An interview with Jacqueline Bisset, illustrated with a photo of Margot Fonteyn.

 

 

In this latest role Ms. Bisset, who grew up dreaming of being a ballet dancer like her heroine Margot Fonteyn, plays the devastated wife of a French banker in New York (played by Gérard Depardieu), accused of raping a hotel maid.

 



#9 dirac

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Posted 13 August 2014 - 06:10 AM

The Joffrey Academy of Dance holds its fifth annual “Winning Works: Choreographers of Color Awards” program.

 

 

In all, three winners will be chosen, and they will each receive a $2,500 stipend. The chosen choreographers will be given a minimum of 30 rehearsal hours to set a work that is at least 10 minutes, or at most 12 minutes long, with the international members of the Joffrey Academy Trainee Program and the newly formed Joffrey Studio Company. Winners will also have the opportunity to work closely with Joffrey Academy artistic directors Anna Reznik and Alexei Kremnev.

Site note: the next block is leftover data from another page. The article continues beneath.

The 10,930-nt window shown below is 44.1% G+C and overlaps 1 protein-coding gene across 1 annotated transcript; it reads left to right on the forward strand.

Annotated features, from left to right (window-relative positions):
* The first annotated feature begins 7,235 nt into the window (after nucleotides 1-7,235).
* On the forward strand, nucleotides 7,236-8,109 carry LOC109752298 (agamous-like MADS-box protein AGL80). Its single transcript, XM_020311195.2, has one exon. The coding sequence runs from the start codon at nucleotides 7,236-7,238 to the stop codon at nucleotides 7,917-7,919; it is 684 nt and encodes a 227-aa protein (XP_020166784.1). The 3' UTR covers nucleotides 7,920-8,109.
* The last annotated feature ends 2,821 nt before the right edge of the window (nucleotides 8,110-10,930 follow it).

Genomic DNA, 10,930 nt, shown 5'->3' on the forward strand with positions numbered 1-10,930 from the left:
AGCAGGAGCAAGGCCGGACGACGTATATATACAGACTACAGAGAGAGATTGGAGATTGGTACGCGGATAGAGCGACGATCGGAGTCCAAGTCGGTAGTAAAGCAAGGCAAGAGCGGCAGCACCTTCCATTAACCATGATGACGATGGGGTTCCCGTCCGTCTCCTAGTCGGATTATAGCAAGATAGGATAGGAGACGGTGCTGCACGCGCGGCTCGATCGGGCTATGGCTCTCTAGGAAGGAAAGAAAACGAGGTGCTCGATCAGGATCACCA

#10 dirac

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Posted 13 August 2014 - 02:31 PM

A review of the Bolshoi by Robert Gottlieb in The New York Observer.

 

 

The company’s senior ballerina, Maria Alexandrova, was the first Kitri. She has impeccable technique, formidable self-confidence and a determined smile that I found less than winning, but she nails everything, including the dreaded 32 fouettés in the dreaded “Don Quixote Pas de Deux.” Vladislav Lantratov, her Basilio, was a dark, handsome fellow who matched her in star presentation. Best in show was Denis Rodkin as Espada, the toreador, whose arched back and ferocious attack were thrilling. I had a happier time with the second-night leads, Kristina Kretova and Mikhail Lobukhin, because they were youthful, natural, charming and having fun. Although I have doubts about some of the dramaturgy—the resolution of the love story takes place far too early, for instance—this Don Quixote was sheer pleasure for all concerned: the Bolshoi at its best.